By Clifford Webb
Lord Stokes, chairman of British Leyland. yesterday attacked un-informed criticism of British cars. He said it had blackened their image at home and overseas to such an extent that it was unfair and reprehensible.
In a speech on the eve of the Earls Court Motor Show he said: “There is little doubt that we are the most democratic nation on earth and I would not for the world live anywhere else. Self-criticism and awareness of our deficiencies can be both salutary and constructive, but I believe we have now reached a point where all we are succeeding in doing is steadily beating ourselves to death and destroying the morale of the people who have to build and sell our products.
“If one small police force sold a few of its British cars to try out a few foreign cars this was the cause of breastbeating and gnashing of teeth entirely out of proportion to the worldwide use of British Leyland cars by police forces. Why could Britain not exult in her achievements such as the 32 French municipalities who bought British Leyland buses? “Think what a ‘hoo-hah’ there would be if Wigan, Leeds and Exeter bought French buses” he said.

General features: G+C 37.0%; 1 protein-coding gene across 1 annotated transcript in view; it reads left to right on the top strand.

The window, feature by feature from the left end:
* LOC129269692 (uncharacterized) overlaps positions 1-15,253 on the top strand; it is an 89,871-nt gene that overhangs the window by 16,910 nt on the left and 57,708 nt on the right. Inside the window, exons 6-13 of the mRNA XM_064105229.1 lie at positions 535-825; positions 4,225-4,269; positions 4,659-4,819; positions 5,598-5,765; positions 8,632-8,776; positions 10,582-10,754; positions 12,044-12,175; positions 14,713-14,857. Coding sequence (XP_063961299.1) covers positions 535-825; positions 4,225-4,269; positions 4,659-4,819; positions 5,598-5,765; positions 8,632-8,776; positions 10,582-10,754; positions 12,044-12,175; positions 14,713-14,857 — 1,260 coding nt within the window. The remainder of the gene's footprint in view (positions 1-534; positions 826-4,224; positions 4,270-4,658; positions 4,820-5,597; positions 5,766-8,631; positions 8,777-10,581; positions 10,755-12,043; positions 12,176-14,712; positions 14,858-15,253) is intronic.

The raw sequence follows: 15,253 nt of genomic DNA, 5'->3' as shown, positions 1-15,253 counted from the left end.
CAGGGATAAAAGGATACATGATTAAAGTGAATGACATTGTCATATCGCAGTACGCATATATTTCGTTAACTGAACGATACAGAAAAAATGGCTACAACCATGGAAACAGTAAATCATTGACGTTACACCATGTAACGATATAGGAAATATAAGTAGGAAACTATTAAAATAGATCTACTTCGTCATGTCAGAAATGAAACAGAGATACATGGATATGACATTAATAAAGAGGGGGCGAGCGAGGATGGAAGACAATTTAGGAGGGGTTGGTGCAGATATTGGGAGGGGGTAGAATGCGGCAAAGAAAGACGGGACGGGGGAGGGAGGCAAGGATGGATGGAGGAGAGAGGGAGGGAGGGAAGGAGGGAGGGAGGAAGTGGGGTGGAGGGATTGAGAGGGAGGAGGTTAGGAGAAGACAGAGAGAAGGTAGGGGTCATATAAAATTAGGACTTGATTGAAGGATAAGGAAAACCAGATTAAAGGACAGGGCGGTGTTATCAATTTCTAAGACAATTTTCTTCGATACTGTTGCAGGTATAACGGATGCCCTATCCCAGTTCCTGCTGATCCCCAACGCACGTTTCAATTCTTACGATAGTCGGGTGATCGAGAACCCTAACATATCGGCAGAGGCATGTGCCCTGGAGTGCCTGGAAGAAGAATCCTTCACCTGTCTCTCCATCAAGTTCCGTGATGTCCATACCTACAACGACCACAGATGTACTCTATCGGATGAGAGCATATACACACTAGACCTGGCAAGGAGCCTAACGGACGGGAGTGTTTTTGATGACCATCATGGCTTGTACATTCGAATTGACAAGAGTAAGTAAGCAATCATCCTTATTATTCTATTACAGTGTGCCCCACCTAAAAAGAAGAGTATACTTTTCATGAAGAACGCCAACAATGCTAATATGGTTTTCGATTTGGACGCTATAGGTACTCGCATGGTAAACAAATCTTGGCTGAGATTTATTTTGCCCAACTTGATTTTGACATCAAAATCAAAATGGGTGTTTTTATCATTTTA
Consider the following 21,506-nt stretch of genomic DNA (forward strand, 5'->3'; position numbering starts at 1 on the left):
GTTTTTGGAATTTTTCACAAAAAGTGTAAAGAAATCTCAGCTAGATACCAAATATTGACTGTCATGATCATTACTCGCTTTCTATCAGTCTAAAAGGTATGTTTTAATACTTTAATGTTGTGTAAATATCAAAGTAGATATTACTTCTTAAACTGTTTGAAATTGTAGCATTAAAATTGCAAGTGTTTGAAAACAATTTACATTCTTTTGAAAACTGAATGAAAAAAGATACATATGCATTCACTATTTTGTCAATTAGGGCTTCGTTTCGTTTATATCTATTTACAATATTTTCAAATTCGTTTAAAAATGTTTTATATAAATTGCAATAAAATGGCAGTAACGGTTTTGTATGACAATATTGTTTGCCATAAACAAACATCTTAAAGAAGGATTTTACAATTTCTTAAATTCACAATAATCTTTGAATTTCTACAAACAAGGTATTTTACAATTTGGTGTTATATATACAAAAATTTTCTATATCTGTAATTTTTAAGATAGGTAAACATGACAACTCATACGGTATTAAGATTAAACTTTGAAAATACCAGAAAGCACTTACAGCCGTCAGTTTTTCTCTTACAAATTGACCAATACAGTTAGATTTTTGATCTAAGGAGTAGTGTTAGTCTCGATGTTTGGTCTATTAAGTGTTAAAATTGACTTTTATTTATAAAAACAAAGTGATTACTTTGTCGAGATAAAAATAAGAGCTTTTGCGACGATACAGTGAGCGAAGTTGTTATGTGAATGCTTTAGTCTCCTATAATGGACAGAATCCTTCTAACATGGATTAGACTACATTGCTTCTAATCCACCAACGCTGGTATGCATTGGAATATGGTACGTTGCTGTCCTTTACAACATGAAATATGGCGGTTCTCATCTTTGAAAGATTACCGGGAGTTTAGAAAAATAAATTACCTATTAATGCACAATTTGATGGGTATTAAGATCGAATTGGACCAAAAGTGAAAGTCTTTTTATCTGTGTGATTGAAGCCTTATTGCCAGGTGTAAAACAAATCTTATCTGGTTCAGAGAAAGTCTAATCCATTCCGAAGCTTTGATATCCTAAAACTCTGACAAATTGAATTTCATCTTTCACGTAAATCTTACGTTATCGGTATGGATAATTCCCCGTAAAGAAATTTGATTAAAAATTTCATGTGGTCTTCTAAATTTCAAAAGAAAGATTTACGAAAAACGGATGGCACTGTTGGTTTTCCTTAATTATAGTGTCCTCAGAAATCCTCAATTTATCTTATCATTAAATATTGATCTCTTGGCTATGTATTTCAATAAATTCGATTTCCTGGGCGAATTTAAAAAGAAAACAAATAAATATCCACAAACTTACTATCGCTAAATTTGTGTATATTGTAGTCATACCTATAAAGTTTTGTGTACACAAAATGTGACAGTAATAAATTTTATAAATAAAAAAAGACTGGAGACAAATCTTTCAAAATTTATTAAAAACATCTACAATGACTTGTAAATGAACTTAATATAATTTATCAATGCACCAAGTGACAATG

Worker participation and boredom at work had been hogging the headlines recently. British Leyland had given a lot of thought to this and had improved the shop floor say in the running of the corporation’s affairs.
“But”, Lord Stokes continued, “I should say right away that I do not believe that the appointment of a shop floor representative to the company board will achieve anything whatsoever.”
Is the Editor of the Parkers website and price guide, formerly editor of Classic Car Weekly, and launch editor/creator of Modern Classics magazine. Has contributed to various motoring titles including Octane, Practical Classics, Evo, Honest John, CAR magazine, Autocar, Pistonheads, Diesel Car, Practical Performance Car, Performance French Car, Car Mechanics, Jaguar World Monthly, MG Enthusiast, Modern MINI, Practical Classics, Fifth Gear Website, Radio 4, and the the Motoring Independent...
Likes 'conditionally challenged' motors and taking them on unfeasible adventures all across Europe.